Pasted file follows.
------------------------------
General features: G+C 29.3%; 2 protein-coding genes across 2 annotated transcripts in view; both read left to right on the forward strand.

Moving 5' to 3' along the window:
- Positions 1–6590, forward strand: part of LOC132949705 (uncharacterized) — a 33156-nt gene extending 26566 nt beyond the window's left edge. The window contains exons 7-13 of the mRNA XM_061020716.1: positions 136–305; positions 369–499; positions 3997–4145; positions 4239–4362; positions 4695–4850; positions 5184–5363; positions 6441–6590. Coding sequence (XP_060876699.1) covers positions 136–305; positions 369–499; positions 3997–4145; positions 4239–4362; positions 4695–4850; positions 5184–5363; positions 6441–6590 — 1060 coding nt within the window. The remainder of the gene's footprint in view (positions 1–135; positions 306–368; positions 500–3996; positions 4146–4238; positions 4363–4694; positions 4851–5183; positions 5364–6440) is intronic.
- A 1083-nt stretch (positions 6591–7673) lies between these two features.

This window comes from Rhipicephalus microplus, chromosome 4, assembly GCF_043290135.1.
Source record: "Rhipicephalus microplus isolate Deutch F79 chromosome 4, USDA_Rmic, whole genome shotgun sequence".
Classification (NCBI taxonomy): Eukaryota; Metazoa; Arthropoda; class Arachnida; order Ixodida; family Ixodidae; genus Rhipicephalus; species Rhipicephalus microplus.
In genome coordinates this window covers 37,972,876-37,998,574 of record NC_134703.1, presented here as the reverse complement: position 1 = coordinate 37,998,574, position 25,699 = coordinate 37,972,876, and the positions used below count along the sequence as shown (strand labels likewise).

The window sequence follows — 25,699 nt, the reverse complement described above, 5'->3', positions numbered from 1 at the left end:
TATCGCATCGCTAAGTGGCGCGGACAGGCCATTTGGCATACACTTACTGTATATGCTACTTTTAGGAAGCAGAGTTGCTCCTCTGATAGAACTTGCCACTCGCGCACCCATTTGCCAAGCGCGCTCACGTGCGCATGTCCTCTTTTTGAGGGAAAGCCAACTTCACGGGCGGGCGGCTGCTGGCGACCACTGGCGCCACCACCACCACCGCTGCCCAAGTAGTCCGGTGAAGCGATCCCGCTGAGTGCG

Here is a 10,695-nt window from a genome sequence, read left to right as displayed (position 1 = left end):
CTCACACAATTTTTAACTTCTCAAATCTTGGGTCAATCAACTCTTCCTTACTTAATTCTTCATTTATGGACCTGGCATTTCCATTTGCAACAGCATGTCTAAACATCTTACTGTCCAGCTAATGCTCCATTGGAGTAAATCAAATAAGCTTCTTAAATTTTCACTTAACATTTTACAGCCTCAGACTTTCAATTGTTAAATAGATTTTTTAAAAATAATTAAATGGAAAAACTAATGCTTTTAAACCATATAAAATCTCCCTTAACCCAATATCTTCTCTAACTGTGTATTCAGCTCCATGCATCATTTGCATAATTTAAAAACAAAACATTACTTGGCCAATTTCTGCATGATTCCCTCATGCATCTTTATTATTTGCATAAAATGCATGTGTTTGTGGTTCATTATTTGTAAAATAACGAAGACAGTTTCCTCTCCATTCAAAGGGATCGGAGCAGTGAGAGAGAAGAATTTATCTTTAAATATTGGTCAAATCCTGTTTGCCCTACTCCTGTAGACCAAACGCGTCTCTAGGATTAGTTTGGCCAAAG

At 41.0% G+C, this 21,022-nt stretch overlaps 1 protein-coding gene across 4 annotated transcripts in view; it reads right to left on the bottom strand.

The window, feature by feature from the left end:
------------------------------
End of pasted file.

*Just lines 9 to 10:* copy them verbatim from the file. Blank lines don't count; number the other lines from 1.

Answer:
The window sequence follows — 25,699 nt, the reverse complement described above, 5'->3', positions numbered from 1 at the left end:
TATCGCATCGCTAAGTGGCGCGGACAGGCCATTTGGCATACACTTACTGTATATGCTACTTTTAGGAAGCAGAGTTGCTCCTCTGATAGAACTTGCCACTCGCGCACCCATTTGCCAAGCGCGCTCACGTGCGCATGTCCTCTTTTTGAGGGAAAGCCAACTTCACGGGCGGGCGGCTGCTGGCGACCACTGGCGCCACCACCACCACCGCTGCCCAAGTAGTCCGGTGAAGCGATCCCGCTGAGTGCG